This isn't a book you'd read for fun, but for understanding and enrichment. Personally, I found it edifying to understand Darwin's thinking. In his younger days, he had traveled much of the world, and was primarily employed in collecting specimens from each region he visited. Over the years, he connected with farmers to discuss how different plants and animals were bred for certain traits. He catalogued the variations in species he would find in different areas having different "conditions of life". He studied and experimented as to how seeds, eggs, larvae, and adult creatures could travel from one place to another. He looked into the geological record and the fossil remains of creatures now extinct. He studies the embryos of plants and animals, and found that embryos of creatures of the same class had the same appearance and features, regardless of how different these creatures came to appear as adults. From a lifetime's study of all these factors, he came up with a unified theory of natural selection. In brief, that a creature's offspring will vary minutely in each generation, and that these miniscule variations give advantages to some and disadvantages to others. The most successful of these variations are passed on.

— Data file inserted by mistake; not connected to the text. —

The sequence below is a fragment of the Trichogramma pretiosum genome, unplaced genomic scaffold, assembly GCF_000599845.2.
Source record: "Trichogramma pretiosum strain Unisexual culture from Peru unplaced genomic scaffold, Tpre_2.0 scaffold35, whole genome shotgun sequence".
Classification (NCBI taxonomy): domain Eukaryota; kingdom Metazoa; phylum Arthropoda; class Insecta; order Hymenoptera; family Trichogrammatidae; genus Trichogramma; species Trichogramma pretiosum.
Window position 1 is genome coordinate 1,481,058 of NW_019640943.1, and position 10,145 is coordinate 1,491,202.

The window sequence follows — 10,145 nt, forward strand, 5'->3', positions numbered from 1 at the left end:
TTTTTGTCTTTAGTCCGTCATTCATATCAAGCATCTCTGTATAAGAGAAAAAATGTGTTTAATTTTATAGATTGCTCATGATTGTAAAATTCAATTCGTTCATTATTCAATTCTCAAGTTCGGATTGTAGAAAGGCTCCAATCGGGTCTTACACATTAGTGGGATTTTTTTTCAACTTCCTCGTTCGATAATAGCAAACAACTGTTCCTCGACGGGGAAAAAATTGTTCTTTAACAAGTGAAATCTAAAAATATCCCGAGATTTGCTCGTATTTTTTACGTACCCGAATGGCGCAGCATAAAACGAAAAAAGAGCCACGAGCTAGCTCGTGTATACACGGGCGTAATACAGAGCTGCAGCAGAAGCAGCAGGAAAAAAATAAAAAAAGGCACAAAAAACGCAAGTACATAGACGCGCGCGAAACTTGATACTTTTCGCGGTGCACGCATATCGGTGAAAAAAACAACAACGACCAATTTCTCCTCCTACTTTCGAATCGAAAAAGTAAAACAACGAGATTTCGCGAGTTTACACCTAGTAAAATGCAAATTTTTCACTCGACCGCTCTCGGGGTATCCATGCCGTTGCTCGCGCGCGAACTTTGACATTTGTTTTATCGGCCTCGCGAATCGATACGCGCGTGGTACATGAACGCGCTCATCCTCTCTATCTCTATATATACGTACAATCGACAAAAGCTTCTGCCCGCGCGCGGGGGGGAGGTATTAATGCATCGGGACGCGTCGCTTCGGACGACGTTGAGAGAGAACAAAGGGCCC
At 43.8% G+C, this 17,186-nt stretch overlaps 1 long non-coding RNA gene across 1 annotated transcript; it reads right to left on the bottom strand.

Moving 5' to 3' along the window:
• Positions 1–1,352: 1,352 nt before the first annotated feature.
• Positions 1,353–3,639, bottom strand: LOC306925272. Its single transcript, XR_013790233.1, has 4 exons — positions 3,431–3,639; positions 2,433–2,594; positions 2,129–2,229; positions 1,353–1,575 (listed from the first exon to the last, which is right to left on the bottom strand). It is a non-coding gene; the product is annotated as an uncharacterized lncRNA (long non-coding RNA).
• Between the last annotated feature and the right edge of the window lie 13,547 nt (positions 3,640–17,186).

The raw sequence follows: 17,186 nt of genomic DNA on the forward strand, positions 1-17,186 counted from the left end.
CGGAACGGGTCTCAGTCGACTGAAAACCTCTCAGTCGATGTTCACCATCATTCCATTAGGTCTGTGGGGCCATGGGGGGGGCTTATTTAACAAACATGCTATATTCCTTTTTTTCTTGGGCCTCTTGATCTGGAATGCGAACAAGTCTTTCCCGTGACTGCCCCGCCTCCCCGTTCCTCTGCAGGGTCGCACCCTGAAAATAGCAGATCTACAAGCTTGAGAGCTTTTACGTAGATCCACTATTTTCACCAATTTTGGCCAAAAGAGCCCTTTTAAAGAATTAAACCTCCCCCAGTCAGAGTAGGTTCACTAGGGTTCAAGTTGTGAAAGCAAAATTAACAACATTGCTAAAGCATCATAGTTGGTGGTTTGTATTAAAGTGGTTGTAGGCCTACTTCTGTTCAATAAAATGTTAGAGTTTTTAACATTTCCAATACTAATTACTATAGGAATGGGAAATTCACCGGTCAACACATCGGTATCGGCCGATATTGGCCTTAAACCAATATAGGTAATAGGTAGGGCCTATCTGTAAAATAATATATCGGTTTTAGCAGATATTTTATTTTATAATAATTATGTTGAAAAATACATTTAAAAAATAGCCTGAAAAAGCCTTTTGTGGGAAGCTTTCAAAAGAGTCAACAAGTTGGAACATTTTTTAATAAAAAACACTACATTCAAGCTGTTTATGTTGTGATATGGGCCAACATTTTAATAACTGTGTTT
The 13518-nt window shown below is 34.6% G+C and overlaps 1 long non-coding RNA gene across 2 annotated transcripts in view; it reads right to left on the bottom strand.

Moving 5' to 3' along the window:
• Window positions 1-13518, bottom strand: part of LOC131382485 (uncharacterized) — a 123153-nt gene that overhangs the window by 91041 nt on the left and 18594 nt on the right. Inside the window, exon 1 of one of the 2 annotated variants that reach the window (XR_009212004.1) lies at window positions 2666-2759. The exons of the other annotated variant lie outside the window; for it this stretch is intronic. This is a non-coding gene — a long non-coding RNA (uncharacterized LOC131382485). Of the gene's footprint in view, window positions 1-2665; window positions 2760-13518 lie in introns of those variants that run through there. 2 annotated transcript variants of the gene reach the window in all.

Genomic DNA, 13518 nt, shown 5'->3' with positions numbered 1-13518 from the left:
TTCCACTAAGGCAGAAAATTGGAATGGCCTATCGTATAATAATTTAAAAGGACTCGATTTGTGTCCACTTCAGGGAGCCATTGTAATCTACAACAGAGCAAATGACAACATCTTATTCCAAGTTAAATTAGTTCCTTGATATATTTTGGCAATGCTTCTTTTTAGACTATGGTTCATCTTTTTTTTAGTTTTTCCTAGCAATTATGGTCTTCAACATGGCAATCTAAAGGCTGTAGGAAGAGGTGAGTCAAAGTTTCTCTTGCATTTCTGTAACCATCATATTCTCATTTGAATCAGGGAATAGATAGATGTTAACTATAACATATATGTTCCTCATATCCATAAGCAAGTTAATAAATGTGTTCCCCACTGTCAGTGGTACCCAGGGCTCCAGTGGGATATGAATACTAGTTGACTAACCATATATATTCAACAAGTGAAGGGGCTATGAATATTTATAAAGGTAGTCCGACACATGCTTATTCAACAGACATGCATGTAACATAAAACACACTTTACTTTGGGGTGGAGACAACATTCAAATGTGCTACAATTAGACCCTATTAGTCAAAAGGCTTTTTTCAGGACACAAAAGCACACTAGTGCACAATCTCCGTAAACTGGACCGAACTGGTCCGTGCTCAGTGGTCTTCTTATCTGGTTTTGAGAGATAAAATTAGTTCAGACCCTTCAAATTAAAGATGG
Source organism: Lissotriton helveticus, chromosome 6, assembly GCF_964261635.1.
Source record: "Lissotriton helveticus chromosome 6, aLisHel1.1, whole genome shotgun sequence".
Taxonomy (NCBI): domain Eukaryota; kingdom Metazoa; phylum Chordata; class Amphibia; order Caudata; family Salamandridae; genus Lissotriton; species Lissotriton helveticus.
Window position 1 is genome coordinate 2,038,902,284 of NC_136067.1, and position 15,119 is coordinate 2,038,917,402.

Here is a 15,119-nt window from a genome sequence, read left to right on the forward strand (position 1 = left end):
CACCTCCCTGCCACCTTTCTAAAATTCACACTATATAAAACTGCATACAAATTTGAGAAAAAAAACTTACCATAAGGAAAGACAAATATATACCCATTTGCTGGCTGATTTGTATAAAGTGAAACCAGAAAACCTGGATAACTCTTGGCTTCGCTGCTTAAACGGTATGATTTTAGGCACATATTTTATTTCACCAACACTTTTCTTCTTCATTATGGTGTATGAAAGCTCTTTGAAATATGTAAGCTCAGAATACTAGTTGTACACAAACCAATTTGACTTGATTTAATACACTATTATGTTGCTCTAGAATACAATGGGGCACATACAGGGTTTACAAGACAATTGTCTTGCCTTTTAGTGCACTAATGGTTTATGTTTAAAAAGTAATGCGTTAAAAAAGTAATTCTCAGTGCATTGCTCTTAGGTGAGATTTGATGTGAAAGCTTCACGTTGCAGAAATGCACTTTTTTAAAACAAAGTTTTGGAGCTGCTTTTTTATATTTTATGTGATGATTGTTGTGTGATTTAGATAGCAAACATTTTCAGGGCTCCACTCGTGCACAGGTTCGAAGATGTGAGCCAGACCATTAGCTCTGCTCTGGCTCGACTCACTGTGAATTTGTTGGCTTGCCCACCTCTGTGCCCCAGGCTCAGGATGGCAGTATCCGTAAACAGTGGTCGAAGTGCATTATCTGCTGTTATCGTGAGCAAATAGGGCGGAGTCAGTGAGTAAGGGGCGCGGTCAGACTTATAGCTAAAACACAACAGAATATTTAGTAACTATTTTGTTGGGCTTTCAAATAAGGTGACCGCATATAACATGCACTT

• (4/5)
    A Classic. One of the most pathbreaking books of all times. A book, which took me a little over a year to finish. "The" discourse on Evolution, the world of Darwin, which all of us are familiar with, we grew up in, with little understood or completely misunderstood and misused idioms like "Survival of the Fittest", which Darwin, interestingly attributes to Herbert Spencer.I am sure everyone reading this review knows what the book would generally be about, and therefore, I would like to discuss some other features, which struck me. The book has a strong defensive undercurrent, through which Darwin at times is more concerned with defending his position than asserting his viewpoint. Darwin's tone, at places, where there is little proof to propagate his theory, is almost apologetic. Then he writes that many naturalists have come to terms with natural selection, while ridiculing others, who may still believe in independent creation of species.Another most interesting observation was the glaring and most obvious absence of any definitive statement on the evolution of humans - a clear indication on Darwin's lack of willingness to rake up such a sensitive issue, his work being controversial enough as it already was. He touches upon this topic most superficially, carefully sandwiched in a para about Herbert Spencer and human psychology, "In the future I see open fields for far more important researches. Psychology will be securely based on the foundation already well laid by Mr. Herbert Spencer, that of the necessary acquirement of each mental power and capacity by gradation. Much light will be thrown on the origin of man and his history." Darwin revisited this topic 12 years later, in his The Descent of Man, by which time, the populace probably had enough time to digest and accept the basic tenets of evolution.A timeless book, even if now dated.